YOUR HEALTH: The extra care ICU patients should get, but aren’t

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PITTSBURGH, Pennsylvania – For many people who have been admitted to a hospital intensive care unit, recovery does not end once they are released to go home.

For most, life after an ICU stay is filled with unexpected challenges.

Doctors are now learning more about patients with PICS, post intensive care syndrome.

PICS is now being recognized as a public health burden. 

Connie Bovier had it.

Last May she walked into the emergency room and collapsed.

"My oldest son looking at me and saying, 'mom do you know where you are?'" she recalled.

Connie spent 22 days in the intensive care unit with pneumonia, sepsis and blood clots in her lungs.

"Her respiratory failure was so severe that she needed to be paralyzed and flipped onto her belly in the hospital bed in order to increase the oxygen so we could deliver it to her bloodstream," said Dr. Brad Butcher of the University of Pittsburgh Medical Center's Critical Illness Recovery Center.

Connie survived the deadly infection.

She's used to beating the odds, breaking barriers in the seventies as one of the first female telephone splicers.  The single mother of five hates feeling afraid and weak.

"I can't even put a water pitcher in my fridge."

Dr. Butcher says U.S. experts are just beginning to recognize the combination of physical, cognitive and mental health issues like depression and anxiety that plague patients once they are discharged.

"Cognitively, they may have a difficult time remembering things, difficulty concentrating or paying attention to something."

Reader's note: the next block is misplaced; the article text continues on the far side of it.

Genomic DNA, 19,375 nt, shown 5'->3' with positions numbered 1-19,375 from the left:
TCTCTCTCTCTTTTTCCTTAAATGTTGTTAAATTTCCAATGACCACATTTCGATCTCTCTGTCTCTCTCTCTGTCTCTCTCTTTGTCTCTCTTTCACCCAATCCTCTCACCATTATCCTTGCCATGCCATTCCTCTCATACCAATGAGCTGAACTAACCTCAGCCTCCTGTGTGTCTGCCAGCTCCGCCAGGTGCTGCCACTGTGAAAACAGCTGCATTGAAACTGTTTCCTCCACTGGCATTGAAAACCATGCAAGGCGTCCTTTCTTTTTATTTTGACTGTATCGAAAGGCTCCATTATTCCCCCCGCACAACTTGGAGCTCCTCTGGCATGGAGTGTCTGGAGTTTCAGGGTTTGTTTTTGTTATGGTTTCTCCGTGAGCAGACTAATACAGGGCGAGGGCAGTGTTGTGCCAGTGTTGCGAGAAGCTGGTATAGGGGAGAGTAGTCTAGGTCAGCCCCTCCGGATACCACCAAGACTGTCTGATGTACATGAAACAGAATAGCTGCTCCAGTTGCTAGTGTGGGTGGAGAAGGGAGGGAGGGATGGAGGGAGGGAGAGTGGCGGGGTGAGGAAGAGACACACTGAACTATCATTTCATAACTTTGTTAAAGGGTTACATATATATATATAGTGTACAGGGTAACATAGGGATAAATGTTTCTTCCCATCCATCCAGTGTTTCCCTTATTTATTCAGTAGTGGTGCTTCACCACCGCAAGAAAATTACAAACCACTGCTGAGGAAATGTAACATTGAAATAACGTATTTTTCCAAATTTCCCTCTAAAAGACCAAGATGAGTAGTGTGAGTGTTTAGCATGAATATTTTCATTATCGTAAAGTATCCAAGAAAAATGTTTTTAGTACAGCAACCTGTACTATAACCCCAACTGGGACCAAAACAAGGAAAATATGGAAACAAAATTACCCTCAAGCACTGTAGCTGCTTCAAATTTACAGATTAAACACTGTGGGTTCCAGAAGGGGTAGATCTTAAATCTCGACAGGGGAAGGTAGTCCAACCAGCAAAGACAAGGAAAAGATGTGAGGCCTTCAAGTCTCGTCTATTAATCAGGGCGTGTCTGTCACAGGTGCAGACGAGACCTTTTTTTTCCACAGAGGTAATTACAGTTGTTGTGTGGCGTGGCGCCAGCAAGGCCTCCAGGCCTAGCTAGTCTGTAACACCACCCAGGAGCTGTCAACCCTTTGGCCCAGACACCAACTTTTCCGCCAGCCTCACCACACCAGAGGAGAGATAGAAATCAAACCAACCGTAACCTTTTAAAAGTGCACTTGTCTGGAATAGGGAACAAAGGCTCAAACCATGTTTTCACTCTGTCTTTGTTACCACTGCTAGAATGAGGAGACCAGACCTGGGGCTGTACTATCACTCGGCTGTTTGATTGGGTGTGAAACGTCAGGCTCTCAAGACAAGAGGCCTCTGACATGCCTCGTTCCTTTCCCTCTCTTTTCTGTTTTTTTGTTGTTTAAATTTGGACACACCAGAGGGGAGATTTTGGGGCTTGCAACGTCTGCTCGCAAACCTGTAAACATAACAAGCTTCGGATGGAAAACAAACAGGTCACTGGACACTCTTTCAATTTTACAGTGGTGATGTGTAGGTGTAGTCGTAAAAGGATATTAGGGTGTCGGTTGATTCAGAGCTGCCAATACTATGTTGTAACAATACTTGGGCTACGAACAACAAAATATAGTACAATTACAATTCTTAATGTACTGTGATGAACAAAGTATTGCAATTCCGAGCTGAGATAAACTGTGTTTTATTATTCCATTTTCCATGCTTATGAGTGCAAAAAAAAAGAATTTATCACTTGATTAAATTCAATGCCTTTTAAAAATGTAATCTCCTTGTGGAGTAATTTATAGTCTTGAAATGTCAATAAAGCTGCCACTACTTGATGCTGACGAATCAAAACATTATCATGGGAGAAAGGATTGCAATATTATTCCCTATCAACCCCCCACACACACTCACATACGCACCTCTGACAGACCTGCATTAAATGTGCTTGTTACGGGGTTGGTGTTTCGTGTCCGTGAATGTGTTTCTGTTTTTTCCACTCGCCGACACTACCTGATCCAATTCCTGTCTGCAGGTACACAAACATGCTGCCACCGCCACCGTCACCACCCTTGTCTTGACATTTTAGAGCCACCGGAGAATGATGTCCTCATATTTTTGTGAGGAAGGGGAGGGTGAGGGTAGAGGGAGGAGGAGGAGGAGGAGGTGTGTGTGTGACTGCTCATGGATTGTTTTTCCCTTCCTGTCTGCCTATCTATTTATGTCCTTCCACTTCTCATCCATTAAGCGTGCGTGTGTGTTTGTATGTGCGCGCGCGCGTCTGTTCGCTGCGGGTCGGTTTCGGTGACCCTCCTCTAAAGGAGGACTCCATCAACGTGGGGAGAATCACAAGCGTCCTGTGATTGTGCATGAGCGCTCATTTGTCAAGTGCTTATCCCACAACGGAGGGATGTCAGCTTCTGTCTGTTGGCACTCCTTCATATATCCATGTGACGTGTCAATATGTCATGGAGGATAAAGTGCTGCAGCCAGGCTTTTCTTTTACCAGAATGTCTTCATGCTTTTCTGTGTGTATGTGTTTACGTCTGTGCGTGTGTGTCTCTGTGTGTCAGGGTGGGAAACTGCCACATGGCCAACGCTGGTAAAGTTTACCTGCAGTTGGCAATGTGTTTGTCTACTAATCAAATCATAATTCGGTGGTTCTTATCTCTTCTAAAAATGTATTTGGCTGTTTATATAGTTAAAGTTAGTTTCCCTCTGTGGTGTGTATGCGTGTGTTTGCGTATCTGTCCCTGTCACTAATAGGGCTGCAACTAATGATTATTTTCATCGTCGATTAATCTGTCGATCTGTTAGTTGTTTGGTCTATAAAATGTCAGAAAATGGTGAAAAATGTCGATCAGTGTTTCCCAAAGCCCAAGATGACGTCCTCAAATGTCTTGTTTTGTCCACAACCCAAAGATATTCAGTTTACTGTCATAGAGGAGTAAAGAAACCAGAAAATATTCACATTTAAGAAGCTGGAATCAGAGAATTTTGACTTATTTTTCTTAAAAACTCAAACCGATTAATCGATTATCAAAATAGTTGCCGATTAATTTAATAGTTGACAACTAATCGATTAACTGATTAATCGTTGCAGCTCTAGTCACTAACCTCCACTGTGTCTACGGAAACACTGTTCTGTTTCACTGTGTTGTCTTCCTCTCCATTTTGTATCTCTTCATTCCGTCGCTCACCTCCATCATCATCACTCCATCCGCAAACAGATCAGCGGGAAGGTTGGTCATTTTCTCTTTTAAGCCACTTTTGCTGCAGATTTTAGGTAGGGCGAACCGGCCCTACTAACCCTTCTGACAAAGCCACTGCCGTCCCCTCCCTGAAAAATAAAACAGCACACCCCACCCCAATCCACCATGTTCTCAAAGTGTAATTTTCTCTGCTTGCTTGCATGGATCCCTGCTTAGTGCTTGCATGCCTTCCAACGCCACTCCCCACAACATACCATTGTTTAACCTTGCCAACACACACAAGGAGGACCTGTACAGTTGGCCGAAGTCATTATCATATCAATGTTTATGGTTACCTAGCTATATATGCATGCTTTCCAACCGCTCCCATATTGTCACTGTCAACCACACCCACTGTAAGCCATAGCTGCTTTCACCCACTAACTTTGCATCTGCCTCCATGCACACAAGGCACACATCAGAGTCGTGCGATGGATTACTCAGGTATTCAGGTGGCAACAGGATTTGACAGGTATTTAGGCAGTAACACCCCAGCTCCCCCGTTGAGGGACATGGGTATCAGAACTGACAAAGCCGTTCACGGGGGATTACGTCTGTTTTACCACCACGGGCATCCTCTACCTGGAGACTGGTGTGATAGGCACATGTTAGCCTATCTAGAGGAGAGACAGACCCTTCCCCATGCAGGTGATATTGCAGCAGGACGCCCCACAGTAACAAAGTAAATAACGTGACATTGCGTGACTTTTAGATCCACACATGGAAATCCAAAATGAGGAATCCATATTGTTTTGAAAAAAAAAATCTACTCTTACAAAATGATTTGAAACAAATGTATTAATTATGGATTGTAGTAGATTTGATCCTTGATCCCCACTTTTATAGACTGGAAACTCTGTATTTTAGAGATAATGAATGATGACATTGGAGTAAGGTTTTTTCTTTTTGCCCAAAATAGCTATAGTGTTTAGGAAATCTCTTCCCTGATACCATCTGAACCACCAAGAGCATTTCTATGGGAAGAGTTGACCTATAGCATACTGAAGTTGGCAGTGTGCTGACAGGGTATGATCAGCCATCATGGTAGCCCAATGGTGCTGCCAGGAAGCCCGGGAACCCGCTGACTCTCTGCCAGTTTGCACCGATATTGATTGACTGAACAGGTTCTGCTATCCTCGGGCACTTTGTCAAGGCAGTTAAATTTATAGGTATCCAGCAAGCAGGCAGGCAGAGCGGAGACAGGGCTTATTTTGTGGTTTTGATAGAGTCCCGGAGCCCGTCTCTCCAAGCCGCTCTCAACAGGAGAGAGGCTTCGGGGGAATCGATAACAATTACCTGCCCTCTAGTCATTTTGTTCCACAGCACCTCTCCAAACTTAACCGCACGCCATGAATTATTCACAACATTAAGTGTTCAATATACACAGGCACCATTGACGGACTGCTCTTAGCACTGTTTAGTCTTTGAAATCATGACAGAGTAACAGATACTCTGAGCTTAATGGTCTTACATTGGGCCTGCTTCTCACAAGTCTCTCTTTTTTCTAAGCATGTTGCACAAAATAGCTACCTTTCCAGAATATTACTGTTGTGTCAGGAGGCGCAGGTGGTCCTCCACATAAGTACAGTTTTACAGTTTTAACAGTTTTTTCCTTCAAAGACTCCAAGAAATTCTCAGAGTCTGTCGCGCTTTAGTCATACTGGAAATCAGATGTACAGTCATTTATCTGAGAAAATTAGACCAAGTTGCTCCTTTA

Last year Dr. Butcher developed a Critical Illness Recovery Center.

ICU patients are evaluated shortly after discharge and then referred to specialized physical therapy, occupational therapy or speech therapy.

Critical support for patients on the very long road to recovery.

"This is the journey to my best life," said Connie.

CRITICAL ILLNESS RECOVERY CENTER:   Dr. Butcher said the Critical Illness Recovery Center began in June 2018.   "The clinic is multidisciplinary, including pharmacists, respiratory therapists, physical therapists, occupational therapists, speech and language pathologists, social workers, and ICU physicians.   Patients with prolonged stays in the ICU are evaluated shortly after hospital discharge using a holistic approach that evaluates that person as a whole rather than as one organ system or body part.   Based on that evaluation, a comprehensive rehabilitation plan is developed to help the patient achieve the goals that they set for themselves.   This often means referral to specialized physical therapy, occupational therapy, or cognitive therapy, but also includes other medical specialists like pulmonologists and psychiatrists, referral to our peer support group, and addressing how they want their future medical care to look like."

Dr. Butcher says the clinic in Pittsburgh is one of a handful in the U.S.

They address the group of symptoms that plague patients with post-ICU Syndrome, issues that most family care practitioners don't have the time to cover in a 30 minute visit.

He says hospitals in Europe began addressing it several years ago by developing clinics to evaluate these patients.

If this story has impacted your life or prompted you or someone you know to seek or change treatments, please let us know by contacting Jim Mertens at or Marjorie Bekaert Thomas at

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